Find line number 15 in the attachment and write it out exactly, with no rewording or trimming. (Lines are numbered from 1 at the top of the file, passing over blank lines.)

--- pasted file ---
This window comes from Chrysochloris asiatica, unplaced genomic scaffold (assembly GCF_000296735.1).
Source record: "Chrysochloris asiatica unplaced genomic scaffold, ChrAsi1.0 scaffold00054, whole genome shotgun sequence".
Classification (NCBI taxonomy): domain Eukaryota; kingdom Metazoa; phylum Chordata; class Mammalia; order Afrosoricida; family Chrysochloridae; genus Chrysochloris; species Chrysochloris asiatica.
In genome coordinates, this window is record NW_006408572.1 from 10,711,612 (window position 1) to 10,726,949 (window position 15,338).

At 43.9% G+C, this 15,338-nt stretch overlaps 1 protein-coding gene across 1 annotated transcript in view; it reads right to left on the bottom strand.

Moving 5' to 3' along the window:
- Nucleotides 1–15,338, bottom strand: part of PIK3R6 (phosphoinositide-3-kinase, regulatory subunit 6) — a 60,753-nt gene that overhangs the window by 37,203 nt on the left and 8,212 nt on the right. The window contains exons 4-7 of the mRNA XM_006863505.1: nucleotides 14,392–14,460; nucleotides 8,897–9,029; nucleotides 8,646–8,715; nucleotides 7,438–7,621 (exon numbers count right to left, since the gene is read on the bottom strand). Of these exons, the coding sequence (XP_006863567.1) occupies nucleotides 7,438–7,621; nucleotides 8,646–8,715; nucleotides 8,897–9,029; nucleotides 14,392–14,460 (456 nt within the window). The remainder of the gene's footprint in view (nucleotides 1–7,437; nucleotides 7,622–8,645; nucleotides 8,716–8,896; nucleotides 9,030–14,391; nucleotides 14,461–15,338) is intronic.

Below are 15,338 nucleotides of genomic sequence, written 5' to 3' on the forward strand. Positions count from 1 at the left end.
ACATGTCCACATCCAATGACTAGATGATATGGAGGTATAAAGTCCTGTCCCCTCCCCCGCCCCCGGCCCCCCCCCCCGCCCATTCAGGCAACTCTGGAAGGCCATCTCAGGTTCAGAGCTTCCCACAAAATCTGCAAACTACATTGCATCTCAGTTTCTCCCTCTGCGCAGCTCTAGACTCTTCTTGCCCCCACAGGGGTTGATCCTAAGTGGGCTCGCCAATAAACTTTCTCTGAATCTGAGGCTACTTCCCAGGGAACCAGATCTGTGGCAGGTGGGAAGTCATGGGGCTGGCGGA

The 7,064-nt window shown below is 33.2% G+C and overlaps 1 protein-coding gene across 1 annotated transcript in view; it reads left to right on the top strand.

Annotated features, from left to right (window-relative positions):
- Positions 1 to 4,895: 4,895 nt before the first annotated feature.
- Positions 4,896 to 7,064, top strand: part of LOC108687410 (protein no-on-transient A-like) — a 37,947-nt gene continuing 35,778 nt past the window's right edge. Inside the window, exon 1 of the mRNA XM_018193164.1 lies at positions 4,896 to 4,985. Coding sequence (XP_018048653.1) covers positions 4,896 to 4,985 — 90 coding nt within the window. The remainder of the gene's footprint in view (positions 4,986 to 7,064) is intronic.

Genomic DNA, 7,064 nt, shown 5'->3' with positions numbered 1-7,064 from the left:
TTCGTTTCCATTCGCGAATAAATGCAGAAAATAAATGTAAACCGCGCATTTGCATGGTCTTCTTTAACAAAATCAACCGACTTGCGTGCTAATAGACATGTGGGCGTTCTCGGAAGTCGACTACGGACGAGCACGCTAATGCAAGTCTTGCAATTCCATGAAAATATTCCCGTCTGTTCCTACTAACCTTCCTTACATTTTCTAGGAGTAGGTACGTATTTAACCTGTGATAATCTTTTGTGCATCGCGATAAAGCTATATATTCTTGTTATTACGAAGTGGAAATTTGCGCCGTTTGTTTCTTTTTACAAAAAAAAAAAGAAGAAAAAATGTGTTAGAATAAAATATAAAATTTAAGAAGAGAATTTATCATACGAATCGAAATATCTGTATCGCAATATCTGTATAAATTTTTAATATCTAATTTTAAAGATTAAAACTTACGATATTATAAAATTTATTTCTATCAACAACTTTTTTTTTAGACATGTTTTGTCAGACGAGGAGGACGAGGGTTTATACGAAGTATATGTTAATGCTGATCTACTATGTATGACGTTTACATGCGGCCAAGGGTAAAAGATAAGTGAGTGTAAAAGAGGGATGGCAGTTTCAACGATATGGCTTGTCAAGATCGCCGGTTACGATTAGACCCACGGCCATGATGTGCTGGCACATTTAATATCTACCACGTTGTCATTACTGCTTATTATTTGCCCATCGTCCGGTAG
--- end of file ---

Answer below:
TTCGTTTCCATTCGCGAATAAATGCAGAAAATAAATGTAAACCGCGCATTTGCATGGTCTTCTTTAACAAAATCAACCGACTTGCGTGCTAATAGACATGTGGGCGTTCTCGGAAGTCGACTACGGACGAGCACGCTAATGCAAGTCTTGCAATTCCATGAAAATATTCCCGTCTGTTCCTACTAACCTTCCTTACATTTTCTAGGAGTAGGTACGTATTTAACCTGTGATAATCTTTTGTGCATCGCGATAAAGCTATATATTCTTGTTATTACGAAGTGGAAATTTGCGCCGTTTGTTTCTTTTTACAAAAAAAAAAAGAAGAAAAAATGTGTTAGAATAAAATATAAAATTTAAGAAGAGAATTTATCATACGAATCGAAATATCTGTATCGCAATATCTGTATAAATTTTTAATATCTAATTTTAAAGATTAAAACTTACGATATTATAAAATTTATTTCTATCAACAACTTTTTTTTTAGACATGTTTTGTCAGACGAGGAGGACGAGGGTTTATACGAAGTATATGTTAATGCTGATCTACTATGTATGACGTTTACATGCGGCCAAGGGTAAAAGATAAGTGAGTGTAAAAGAGGGATGGCAGTTTCAACGATATGGCTTGTCAAGATCGCCGGTTACGATTAGACCCACGGCCATGATGTGCTGGCACATTTAATATCTACCACGTTGTCATTACTGCTTATTATTTGCCCATCGTCCGGTAG